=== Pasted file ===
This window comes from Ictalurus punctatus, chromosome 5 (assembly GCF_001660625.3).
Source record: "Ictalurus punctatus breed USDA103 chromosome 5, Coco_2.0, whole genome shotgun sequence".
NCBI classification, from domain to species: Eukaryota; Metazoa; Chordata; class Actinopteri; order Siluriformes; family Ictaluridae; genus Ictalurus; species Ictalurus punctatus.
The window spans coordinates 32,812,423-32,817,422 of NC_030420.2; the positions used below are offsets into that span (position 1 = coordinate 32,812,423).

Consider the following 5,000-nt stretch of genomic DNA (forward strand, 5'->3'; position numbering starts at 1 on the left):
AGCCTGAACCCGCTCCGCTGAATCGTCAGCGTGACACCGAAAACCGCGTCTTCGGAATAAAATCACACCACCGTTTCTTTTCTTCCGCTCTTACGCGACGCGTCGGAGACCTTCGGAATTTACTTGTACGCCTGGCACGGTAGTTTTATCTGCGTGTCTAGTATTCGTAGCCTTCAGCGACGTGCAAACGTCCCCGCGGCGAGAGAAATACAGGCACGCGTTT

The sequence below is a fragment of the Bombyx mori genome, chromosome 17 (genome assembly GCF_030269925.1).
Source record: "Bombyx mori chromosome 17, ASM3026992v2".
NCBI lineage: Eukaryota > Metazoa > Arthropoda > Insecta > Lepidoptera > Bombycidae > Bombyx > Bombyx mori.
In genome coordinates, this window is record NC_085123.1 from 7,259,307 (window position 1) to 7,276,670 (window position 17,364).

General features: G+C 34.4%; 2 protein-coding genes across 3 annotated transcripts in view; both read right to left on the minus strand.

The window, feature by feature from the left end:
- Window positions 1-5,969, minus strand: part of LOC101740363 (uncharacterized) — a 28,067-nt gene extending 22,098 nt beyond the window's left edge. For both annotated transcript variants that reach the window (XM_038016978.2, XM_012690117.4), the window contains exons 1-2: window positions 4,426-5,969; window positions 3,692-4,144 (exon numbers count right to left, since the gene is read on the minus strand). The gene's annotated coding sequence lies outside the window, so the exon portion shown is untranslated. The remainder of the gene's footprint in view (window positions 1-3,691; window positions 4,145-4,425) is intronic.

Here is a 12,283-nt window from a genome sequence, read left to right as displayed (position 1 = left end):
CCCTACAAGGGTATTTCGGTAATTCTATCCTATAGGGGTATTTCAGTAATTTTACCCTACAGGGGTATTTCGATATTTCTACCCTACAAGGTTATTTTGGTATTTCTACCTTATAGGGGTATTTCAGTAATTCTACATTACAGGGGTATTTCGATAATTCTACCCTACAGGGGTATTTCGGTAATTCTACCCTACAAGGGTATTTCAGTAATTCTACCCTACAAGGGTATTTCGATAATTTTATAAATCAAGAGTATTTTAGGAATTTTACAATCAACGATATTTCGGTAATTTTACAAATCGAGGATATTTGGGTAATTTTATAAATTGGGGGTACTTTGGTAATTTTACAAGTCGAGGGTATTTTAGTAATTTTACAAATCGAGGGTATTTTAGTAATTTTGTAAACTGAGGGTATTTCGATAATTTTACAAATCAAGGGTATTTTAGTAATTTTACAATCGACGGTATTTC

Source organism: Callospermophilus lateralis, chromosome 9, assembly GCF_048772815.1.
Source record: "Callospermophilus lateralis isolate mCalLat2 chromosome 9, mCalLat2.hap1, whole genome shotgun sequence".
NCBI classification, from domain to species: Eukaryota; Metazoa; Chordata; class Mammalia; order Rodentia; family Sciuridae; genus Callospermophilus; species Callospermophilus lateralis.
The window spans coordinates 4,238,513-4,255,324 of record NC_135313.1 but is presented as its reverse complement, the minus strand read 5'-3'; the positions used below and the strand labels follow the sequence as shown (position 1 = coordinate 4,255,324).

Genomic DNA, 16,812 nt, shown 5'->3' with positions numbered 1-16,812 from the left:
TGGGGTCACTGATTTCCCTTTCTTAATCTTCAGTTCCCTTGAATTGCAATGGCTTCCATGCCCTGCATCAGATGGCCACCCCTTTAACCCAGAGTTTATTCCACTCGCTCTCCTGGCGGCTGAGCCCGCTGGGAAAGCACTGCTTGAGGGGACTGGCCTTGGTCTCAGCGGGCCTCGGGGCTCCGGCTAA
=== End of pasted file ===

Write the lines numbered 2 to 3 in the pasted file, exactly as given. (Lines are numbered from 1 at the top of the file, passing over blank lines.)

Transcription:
Source record: "Ictalurus punctatus breed USDA103 chromosome 5, Coco_2.0, whole genome shotgun sequence".
NCBI classification, from domain to species: Eukaryota; Metazoa; Chordata; class Actinopteri; order Siluriformes; family Ictaluridae; genus Ictalurus; species Ictalurus punctatus.